The White Succaberry Tree
(A short story)
I stood back and listened intently to an old gray man, with a long scraggly beard in need of a trim. His hair was thin and pulled across a bare crown: skin wrinkled, deep caverns worn into his forehead. He wore a tan quilted canvas coat, pocket torn at a corner, flapping down, rendering it useless. Large splattered spots of coffee, mud, and many years of life, were stained permanently, never to be forgotten. He had long yellowed fingernails with dirt caked beneath the tips. Overalls in denim were stained, as if to match his coat. The holes and rips were memories of long forgotten chores and days of blood, sweat, and life. He was seated on a tree stump, whittling on a piece of wood. I never figured out what he was creating and he never offered a clue. This old gray man spoke in a southern back-woods drawl, but with an air of confidence, almost rehearsed, as a professor would educate his pupils.
All the world disappeared, as he opened his mouth, speaking timeless words of wisdom just for me to hear. He offered me a seat on a neighboring tree stump, but I chose to stand at attention and memorize every utterance that promised to free my soul from its modern-day, stressed-out state. And finally, he spoke...
"Thays a White Succaberry tree down to Taylurs Crick...sits on tha edge of tha wess side...twixt some Pee-can trees. Can't miss it...cuz iz gotta bent, right smack dab in tha midda secshun. It bents right on ova. Been dat way long as I kin recaw. And evaday, I saw dat Succaberry tree...on my way ta tha Kella place to draw fresh watta. See...tha Kella place is tha only watta-in hole within say'um-teen mile of home. An evaday, I'd make my rest stop ova to Taylurs Crick. In front of dat Succaberry, I'd sit a spell, an refleck. See...iz a good fie to six mo mile ova to tha Kella place...an bout fie to six mo mile back home, totin' a hevvy load a watta. Taylurs Crick iz bout tha haff-way, an widdoutta doubt, tha perfik restin spot. An evaday, I pondud what a fine tree was dat Succaberry. Cuz evaday, dat tree bowed befoe tha Lord in respeck an praise. An evaday, I'm remined, dat I should give thanks an praise ta God. Sumhow...dat lawng hawl, dint seem nary as hard jist knowin I'd see dat White Succaberry tree. So...ya see...I'm eva so thankfull for dat White Succaberry tree. Why..Ya know...eva thin God made has iz own way of skoolin us bout sumthin. Iz a gift, straight frum tha Lord. Ellswize, we'd all be plum ignant. An ignance...well...it ain't neva made God smile...neva. Heh heh. Ya shore ya don't wanna sit a spell?"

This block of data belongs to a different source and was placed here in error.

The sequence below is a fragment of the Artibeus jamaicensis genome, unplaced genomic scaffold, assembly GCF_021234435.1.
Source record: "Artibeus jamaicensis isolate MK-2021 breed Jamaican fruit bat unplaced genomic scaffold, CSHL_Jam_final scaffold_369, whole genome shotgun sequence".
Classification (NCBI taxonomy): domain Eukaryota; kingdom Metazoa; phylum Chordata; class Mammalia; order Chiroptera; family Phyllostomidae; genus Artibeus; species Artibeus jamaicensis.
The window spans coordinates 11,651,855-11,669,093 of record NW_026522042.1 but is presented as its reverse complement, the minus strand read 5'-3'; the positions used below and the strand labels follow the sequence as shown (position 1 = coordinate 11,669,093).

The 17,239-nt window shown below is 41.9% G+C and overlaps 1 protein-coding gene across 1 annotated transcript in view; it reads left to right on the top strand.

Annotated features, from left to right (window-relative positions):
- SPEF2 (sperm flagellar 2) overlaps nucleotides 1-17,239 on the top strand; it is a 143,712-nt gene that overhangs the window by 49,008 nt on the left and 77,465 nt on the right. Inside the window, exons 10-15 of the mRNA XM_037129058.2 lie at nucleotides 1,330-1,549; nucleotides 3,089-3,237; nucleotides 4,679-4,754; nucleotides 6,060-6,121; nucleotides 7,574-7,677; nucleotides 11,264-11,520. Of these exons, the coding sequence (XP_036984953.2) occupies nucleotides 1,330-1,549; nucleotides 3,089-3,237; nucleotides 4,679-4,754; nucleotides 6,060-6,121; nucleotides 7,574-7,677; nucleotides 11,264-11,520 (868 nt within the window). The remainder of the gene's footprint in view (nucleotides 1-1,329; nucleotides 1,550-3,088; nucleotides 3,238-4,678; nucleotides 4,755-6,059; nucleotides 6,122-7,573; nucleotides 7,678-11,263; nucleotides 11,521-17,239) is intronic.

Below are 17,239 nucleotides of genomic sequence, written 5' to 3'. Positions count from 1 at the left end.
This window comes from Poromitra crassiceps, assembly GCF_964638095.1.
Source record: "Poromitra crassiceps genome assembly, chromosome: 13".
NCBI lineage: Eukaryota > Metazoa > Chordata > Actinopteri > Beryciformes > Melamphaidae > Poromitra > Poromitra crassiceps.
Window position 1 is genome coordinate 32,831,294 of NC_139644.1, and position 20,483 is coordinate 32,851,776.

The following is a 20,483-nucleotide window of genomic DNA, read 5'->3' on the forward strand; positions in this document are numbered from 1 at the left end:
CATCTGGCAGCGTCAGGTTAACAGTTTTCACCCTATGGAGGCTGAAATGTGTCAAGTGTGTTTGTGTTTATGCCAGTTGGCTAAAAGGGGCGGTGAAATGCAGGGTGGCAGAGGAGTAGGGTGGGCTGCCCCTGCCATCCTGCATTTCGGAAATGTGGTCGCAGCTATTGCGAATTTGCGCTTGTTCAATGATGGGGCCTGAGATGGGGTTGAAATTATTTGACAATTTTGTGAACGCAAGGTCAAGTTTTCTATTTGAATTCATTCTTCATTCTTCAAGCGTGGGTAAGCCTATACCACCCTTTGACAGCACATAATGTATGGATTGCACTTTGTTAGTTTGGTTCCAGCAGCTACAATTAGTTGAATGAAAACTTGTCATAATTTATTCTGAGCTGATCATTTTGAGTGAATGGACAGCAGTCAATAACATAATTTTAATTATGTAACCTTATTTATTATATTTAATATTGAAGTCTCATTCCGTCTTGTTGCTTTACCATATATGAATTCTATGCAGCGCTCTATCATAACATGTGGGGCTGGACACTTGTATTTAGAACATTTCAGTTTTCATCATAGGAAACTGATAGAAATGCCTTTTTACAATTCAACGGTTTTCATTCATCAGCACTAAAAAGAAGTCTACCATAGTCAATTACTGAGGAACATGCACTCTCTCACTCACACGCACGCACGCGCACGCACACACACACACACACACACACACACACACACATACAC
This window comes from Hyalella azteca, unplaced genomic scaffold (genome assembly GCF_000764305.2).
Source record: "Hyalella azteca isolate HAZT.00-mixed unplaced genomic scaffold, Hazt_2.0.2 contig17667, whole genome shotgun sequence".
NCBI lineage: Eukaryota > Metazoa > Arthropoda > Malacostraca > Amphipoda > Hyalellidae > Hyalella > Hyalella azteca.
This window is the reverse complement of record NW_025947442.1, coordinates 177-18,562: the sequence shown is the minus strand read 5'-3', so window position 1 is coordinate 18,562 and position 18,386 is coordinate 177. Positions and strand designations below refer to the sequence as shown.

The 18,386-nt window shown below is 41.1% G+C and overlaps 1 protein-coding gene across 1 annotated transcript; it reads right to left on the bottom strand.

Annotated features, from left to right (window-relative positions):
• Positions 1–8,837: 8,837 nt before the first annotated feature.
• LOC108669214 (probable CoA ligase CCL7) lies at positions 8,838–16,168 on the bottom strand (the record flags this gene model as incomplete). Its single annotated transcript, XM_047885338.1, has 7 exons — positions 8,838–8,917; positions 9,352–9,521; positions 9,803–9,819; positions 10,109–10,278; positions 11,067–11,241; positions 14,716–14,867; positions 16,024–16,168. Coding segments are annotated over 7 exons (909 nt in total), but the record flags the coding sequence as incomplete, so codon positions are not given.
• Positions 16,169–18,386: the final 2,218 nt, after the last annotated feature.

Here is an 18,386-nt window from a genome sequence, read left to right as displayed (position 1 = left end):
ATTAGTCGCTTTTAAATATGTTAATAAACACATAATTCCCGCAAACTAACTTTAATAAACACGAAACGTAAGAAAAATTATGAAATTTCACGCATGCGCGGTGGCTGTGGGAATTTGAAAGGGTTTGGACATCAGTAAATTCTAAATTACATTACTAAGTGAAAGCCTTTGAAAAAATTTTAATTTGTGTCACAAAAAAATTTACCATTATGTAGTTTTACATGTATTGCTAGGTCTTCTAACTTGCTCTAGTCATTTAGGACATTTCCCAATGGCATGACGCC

I looked at the old man. He'd be considered a dumb old hick by lot of city folk. And what a misjudgment that would be. I thanked the old man for his words of wisdom. And I thanked God for allowing this unrefined but scholarly disciple, to be my professor-giving me a valuable education-Free of Charge.
©Copyright 1997-2002 Wendy R. Mitchell